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would be as well pleased to barter “ solid pudding for empty praise,” as this writer imagines, and whether the saving in salaries would arnourt, upon the whole, 10 any thing that could be deemed a national object, we will not at present discuss; but we think it right to intorm him, that the part of his plan on which he seems most to rely, namely, the proposal « to take on the public account, every fee, and every emolument possessed by every individual," arises from a misapprehension (we had almoit said ignorance) of the subject in question. We believe there is no subject on which greater pains have been taken, both by Government and Parliament, to form a juft and uniform system, and none which is involved in more difficulties. At all events, the sweeping mode which this writer proposes, would not answer his purpose fince, if all tees and emoluments were taken on the public account, the individuals concerned must be compensated, in some degree at least, by additional salaries, or they would, in many instances, literally want bread. If such additional salaries, on the one hand, a nounted to less than the fees before received, the fees themselves would be very diffi. cult to collect, when they no longer produced that alertness and dir. patch of business for which the persons concerned had voluntarily and cheerfully paid thein. But this matter has some tiine since been rege. lated in moit of the public offices (though not by one uniform mode in all) and it yet we believe is doubtful, whether any saving to the revenue, or any improvement in the dispatch of business, will be the consequence. The remainder of this desultory tract consists of a long speech which the author would make to the King if he were Minister; 1ome trifling remarks on finecure places, pensions, and grants; a scheme for a new office for arıny agency (on which we do nor feel ou felves competent to decide) some general observations on the duty of Peers; 'complaints' of abuses in boroughs; and arguments againit imprisonment for debt. Some of the parliamentary regulations proposed, para cicularly as to a bribery oath, and qualifications of inembers, seem not unworthy of attention.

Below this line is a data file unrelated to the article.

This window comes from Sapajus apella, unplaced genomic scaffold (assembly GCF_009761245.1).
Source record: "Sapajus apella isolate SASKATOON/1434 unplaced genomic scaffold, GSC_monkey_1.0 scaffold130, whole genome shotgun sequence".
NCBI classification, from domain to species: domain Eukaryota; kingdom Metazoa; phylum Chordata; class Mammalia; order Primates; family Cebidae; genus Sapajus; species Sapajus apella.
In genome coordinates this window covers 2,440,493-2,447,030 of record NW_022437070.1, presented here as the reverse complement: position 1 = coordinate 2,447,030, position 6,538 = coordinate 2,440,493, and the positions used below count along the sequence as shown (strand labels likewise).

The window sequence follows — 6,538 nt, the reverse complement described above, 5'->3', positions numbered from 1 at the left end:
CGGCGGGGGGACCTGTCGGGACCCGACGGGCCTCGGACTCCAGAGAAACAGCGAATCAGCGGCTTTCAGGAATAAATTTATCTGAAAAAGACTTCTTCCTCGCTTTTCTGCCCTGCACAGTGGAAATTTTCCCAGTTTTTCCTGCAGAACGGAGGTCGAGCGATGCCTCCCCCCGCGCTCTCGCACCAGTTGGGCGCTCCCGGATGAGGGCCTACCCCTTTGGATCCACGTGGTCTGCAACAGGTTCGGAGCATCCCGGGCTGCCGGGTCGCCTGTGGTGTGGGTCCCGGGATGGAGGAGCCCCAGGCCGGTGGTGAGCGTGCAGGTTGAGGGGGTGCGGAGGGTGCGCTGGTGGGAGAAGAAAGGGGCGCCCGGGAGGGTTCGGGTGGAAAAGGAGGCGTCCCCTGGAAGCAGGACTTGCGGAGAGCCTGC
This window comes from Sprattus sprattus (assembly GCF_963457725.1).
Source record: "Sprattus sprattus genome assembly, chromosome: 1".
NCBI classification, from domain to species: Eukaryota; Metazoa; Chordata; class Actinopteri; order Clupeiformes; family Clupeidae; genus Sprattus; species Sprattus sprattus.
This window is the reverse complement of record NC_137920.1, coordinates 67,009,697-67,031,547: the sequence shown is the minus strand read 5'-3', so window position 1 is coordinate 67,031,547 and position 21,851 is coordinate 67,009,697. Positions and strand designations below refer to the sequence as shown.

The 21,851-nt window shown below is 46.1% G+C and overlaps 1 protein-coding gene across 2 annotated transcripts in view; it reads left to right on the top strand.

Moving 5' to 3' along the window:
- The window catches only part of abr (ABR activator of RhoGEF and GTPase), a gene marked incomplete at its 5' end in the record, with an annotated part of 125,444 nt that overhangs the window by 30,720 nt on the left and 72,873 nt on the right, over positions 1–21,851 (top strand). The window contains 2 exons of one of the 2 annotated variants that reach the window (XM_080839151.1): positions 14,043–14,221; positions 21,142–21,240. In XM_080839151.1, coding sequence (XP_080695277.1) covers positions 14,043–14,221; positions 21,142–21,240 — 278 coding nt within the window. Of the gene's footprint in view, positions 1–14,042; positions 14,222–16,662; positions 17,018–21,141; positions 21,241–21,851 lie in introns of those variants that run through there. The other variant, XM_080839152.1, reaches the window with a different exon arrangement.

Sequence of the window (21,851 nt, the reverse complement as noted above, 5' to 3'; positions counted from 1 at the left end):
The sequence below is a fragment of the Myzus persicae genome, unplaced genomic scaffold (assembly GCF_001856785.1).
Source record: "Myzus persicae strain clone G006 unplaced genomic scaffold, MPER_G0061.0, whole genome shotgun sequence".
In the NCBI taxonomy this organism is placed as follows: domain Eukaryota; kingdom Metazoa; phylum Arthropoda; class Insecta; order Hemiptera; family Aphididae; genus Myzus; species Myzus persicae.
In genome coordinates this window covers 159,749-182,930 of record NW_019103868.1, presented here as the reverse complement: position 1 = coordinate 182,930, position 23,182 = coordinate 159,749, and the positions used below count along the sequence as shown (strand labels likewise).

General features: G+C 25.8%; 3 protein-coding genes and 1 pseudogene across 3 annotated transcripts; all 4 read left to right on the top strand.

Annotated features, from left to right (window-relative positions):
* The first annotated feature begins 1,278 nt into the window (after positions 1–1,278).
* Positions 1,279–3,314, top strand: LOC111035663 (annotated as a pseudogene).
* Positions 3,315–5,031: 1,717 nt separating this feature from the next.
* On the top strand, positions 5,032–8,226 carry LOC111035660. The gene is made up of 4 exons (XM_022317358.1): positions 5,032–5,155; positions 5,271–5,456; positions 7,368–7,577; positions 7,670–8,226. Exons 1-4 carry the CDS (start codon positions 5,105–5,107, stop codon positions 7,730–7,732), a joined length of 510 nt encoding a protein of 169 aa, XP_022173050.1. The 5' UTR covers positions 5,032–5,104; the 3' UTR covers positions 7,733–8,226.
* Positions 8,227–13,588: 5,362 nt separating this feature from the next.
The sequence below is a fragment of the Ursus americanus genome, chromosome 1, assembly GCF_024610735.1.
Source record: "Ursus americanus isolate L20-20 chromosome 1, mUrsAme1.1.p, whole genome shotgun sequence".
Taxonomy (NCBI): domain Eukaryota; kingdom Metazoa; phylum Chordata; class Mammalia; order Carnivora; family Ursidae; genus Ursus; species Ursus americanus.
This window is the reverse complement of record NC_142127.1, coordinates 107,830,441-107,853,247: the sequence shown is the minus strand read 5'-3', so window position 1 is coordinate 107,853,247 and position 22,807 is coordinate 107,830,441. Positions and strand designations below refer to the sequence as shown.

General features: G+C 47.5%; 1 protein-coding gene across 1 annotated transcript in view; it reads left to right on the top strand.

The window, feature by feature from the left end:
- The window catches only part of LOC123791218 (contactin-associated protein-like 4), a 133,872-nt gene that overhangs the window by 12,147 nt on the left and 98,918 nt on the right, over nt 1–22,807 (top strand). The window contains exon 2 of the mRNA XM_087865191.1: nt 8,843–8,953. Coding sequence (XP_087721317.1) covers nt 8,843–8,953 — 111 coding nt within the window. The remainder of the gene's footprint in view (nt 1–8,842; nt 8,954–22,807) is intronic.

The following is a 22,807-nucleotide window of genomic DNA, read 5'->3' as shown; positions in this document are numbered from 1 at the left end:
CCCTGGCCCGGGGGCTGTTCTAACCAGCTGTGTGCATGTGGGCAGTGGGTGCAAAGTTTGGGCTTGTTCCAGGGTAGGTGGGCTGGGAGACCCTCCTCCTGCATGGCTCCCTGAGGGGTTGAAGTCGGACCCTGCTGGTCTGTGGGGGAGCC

· LAW.

ART. 41. Considerations on the Increase of the Poor- Roses, and the - State of the Workboufe, in Kingf|cn-upon-Hull : to which is riow added,

a foort Account of ine Improvement in the Maintenance of the Pour of : the Town. 8vo. 98 pp. Robinson, &c. also the Bookfellers in

Hull and York. 1800. '

We have here two cracts united. The first was published in 1999, to with a view to excite the atiention of the inhabitants in Hull, to the numerous abuses which had long prepailed in the maintenance of the poor of the rown.” P. 3, (Parc ii.) The effort was as successful as it was vigorously and judicivusly made. Abules were discovered so nu. merous and gross, that the existence of them coulj scarcely have been credited, without actual demonstration. A general disposition to correći them was happily found leven in a corporate town, fending menbers to Parliament) among those persons who had the chief power to Z z 2

do do so, and in the inhabitanis of the place at large. The result bas been, that the poor-rates in Hull, which, on the ift of July, 1999, amounted to 8320l. per annum, were reduced, on the roth of January following, to 41601. though, at the latter period, wheat was selling at nis, 6d. per bofhel. The deserving objects of charity appear to harc fared better than before, vice and idleness seem to be in a great degree extirpated, and habits of viriue and industry planted in their room. The provision for fpiriraal instruction is highly creditable to all parties concerned in it. Most just is the remark, that “ the poor-laws have often been condemned, when, in reality, the fault has been in the indolence or incapacity of those who ought to carry them into execurion." P. 43. Mr. Thompson, the chief author of this reform, has well earned the high esteem of his neighbours, whether rich or poor; nor is it easy to say to which of these clafles he has been the greater benefactor. May this, and other such recent cxamples, peryade and animate every parish in the kingdom!


ART. 42. Infecto-Theology; or, a Demonstration of the Bring and Per

feations of God, from a Confideration of the Strućture and Economy of 'Inferts. Illustrated with a Copper-Plate. By M. Leffer : with Notes, by P. Lyonet. 8vo. 439 pp. 6s. Creech, Edinburgh ; Cadell and Davies, London.